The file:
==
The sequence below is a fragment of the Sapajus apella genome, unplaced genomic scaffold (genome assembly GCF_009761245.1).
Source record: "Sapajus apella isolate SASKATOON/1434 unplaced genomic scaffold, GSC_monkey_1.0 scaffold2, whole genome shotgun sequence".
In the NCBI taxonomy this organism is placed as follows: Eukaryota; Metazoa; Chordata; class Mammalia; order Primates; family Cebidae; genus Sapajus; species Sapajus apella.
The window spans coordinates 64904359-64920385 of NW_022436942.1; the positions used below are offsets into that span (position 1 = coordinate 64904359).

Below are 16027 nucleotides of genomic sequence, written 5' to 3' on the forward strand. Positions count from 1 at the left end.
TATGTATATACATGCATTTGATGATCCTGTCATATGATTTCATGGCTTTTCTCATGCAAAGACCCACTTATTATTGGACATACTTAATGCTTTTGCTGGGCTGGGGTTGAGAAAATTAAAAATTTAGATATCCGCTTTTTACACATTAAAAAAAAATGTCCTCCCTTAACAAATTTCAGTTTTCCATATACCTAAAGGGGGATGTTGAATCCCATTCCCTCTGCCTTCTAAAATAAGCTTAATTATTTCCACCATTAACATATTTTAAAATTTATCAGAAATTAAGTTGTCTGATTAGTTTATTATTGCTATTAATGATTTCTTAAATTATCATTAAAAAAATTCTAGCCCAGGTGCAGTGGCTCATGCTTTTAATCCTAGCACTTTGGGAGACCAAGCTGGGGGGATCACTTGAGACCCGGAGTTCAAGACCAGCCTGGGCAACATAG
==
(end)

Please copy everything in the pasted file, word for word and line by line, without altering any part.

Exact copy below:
The sequence below is a fragment of the Sapajus apella genome, unplaced genomic scaffold (genome assembly GCF_009761245.1).
Source record: "Sapajus apella isolate SASKATOON/1434 unplaced genomic scaffold, GSC_monkey_1.0 scaffold2, whole genome shotgun sequence".
In the NCBI taxonomy this organism is placed as follows: Eukaryota; Metazoa; Chordata; class Mammalia; order Primates; family Cebidae; genus Sapajus; species Sapajus apella.
The window spans coordinates 64904359-64920385 of NW_022436942.1; the positions used below are offsets into that span (position 1 = coordinate 64904359).

Below are 16027 nucleotides of genomic sequence, written 5' to 3' on the forward strand. Positions count from 1 at the left end.
TATGTATATACATGCATTTGATGATCCTGTCATATGATTTCATGGCTTTTCTCATGCAAAGACCCACTTATTATTGGACATACTTAATGCTTTTGCTGGGCTGGGGTTGAGAAAATTAAAAATTTAGATATCCGCTTTTTACACATTAAAAAAAAATGTCCTCCCTTAACAAATTTCAGTTTTCCATATACCTAAAGGGGGATGTTGAATCCCATTCCCTCTGCCTTCTAAAATAAGCTTAATTATTTCCACCATTAACATATTTTAAAATTTATCAGAAATTAAGTTGTCTGATTAGTTTATTATTGCTATTAATGATTTCTTAAATTATCATTAAAAAAATTCTAGCCCAGGTGCAGTGGCTCATGCTTTTAATCCTAGCACTTTGGGAGACCAAGCTGGGGGGATCACTTGAGACCCGGAGTTCAAGACCAGCCTGGGCAACATAG